UK Job Postings Through 21 May: Postings Surpass Pre-Pandemic Baseline
Hiring recovery continues.
We regularly update this report to track the pandemic’s effects on the labour market.
The job postings recovery reached a milestone last week. Job postings — a real-time measure of labour market activity — were 0.8% above the 1 February, 2020, pre-pandemic baseline, seasonally adjusted, as of 21 May, 2021. It’s almost a year since the headline metric plunged to a nadir of -60.2% in June 2020. The recovery had been slow up to spring 2021, but has stepped up a gear in recent weeks amid the staged reopening of the economy.
Social science, sports, cleaning and hospitality see growth
Most occupations saw job posting gains in the past fortnight. The strongest improvement was in social science, a diverse category which includes psychologists, environmental health officers, librarians, researchers and economists.
Sports & cleaning & sanitation saw further gains. Meanwhile, the reopening of indoor hospitality on 17 May helped boost job postings in the hospitality & tourism and food preparation & service categories.
Regional recovery remains uneven
Job postings are now above pre-pandemic levels in all but four regions, led by the North East and Wales. Northern Ireland, London, the South East and Scotland remain laggards.
Job posting recoveries vary considerably across cities and large towns. Stoke, Hull and Middlesbrough have seen the strongest recoveries. By contrast, job postings remain well down on pre-pandemic levels in Aberdeen, Crawley and Belfast.
Our previous analysis indicates that variations in job posting recoveries across cities are linked to sectoral variations in employment.
Wages in food preparation & service edge higher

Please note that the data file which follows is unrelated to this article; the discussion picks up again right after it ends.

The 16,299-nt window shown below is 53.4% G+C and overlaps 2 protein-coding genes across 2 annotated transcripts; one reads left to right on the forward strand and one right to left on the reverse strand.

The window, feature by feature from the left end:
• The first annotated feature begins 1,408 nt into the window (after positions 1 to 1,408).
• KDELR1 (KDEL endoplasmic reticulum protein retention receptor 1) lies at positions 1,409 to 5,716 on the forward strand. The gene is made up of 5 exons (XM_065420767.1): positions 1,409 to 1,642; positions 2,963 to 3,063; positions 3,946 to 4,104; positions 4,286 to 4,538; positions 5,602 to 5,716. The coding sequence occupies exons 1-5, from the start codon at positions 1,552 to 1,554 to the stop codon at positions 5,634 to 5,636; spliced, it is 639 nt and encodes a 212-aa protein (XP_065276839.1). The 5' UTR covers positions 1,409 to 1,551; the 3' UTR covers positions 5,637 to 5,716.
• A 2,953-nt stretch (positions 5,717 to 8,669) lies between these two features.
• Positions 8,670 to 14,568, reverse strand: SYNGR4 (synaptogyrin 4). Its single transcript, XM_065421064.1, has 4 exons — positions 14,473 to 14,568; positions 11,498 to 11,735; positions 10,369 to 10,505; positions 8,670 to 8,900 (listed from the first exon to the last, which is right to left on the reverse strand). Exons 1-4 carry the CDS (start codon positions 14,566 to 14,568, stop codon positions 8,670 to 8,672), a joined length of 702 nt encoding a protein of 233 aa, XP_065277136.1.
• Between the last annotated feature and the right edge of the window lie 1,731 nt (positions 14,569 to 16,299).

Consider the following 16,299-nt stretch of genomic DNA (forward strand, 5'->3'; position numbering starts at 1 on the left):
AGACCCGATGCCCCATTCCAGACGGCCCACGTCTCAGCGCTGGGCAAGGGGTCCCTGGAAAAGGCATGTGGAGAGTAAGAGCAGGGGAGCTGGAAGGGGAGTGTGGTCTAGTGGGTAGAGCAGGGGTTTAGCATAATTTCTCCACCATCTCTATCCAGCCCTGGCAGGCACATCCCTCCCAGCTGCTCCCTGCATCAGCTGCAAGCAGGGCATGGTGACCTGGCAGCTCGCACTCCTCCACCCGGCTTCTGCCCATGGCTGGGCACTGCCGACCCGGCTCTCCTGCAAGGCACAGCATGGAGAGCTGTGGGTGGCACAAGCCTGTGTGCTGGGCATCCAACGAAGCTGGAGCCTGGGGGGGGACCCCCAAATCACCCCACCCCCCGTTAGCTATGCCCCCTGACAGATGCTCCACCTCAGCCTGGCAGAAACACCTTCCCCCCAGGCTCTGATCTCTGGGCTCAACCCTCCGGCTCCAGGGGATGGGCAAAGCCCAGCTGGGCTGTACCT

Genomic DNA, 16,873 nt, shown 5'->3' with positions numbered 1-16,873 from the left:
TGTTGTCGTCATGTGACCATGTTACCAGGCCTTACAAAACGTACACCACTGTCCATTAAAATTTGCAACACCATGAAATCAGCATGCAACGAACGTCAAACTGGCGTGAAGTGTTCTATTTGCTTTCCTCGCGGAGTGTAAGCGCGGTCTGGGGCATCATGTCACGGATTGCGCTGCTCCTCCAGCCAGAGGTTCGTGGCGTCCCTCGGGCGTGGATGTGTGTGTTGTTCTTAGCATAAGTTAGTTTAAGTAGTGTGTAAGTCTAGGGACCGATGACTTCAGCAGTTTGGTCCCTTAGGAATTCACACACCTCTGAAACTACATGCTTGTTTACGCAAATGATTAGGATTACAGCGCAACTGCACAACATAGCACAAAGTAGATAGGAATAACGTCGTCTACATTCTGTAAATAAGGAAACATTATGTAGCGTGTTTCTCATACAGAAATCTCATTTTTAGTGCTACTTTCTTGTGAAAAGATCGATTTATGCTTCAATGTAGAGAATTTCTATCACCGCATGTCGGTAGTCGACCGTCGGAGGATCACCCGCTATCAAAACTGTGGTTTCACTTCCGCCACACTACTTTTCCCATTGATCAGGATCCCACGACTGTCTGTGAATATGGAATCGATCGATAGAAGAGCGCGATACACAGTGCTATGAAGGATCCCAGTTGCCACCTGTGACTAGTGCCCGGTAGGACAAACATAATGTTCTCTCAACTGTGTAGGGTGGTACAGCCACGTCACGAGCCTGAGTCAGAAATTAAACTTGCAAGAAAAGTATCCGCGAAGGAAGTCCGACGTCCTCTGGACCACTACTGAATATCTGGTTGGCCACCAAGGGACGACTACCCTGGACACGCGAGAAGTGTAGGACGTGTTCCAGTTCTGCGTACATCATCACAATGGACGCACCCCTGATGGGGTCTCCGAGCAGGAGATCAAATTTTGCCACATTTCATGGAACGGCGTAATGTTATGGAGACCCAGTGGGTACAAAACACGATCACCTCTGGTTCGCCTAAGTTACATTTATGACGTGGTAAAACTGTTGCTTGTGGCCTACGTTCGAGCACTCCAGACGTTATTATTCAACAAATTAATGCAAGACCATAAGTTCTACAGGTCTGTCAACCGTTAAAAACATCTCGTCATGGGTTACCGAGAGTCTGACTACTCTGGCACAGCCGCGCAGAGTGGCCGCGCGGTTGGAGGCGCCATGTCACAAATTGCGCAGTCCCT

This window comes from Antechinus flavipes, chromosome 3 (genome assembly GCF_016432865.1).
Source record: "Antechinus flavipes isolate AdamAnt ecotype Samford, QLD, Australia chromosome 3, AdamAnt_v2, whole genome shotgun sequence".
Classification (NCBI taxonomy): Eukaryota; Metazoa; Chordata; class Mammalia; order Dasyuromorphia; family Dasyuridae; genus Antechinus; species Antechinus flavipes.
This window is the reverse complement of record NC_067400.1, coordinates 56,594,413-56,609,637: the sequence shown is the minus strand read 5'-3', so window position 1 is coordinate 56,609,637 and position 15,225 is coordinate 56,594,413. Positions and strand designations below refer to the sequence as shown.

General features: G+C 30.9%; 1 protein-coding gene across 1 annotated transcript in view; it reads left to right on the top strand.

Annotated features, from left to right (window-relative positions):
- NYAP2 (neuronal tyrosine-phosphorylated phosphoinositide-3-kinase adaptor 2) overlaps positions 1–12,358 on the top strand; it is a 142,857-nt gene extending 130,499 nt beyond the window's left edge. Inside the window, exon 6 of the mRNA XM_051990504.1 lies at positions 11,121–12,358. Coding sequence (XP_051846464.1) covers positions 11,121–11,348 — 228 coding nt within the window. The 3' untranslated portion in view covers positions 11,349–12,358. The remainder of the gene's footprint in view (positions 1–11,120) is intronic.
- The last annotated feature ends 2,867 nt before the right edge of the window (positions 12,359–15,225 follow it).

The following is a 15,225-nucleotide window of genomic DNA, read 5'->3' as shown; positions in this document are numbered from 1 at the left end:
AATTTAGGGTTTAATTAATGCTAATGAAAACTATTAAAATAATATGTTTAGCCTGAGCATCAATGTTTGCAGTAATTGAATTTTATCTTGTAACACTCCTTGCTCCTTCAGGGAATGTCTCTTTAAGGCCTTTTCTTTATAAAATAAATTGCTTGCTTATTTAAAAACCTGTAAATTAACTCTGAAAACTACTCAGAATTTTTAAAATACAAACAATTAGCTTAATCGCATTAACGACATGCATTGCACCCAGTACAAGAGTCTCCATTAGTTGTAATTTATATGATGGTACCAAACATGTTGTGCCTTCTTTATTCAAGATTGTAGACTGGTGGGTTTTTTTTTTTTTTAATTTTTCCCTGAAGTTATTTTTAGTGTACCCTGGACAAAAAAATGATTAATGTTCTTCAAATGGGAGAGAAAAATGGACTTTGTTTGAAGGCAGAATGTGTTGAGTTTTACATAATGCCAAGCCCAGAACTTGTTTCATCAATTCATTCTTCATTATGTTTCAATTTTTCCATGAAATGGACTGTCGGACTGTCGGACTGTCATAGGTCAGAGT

There has been much discussion about hiring challenges, particularly among pubs and restaurants as the hospitality sector has reopened. A number of factors may be contributing to this, including geographical mismatches between jobs and workers, former hospitality workers having switched sectors during the pandemic and an exodus of foreign workers due to the combination of Covid and Brexit.
Hiring bottlenecks may be putting some modest upward pressure on wages in that sector. There has been an uptick in advertised rates of pay in food preparation & service job advertisements in recent weeks. Median hourly wages in job postings rose from £9.25 from January to April, to £9.40 in the third week of May, an increase of 1.6%.
But there continue to be few signs of broader wage inflation outside the hospitality sector. Median hourly wages in other in-demand sectors like driving, cleaning and loading & stocking jobs are all flat at £12.00, £9.00 and £9.50 respectively.
We will continue to provide regular updates on these trends as the situation evolves. We also host the data behind the postings trends plots on Github as downloadable CSV files. Typically, the site will be updated with the latest data one day after the respective Hiring Lab tracker is published.
All figures in this blogpost are the percentage change in seasonally-adjusted job postings since 1 February, 2020, using a seven-day trailing average. 1 February, 2020, is our pre-pandemic baseline. We seasonally adjust each series based on historical patterns in 2017, 2018, and 2019. Each series, including the national trend, occupational sectors, and sub-national geographies, is seasonally adjusted separately. We adopted this new methodology in January 2021.
Information is based on publicly available information on the Indeed UK website (and any other countries named in the post), is limited to the UK (and those countries), is not a projection of future events, and includes both paid and unpaid job solicitations.
Jack is an Economist on the Indeed Hiring Lab who focuses on the UK/Ireland labour market. Before joining Indeed, Jack was a senior economist at Nationwide Building Society and prior to that at global information provider IHS Markit. He holds an MSc in finance and economic policy from SOAS, University of London and a BSc in economics and finance from the University of York.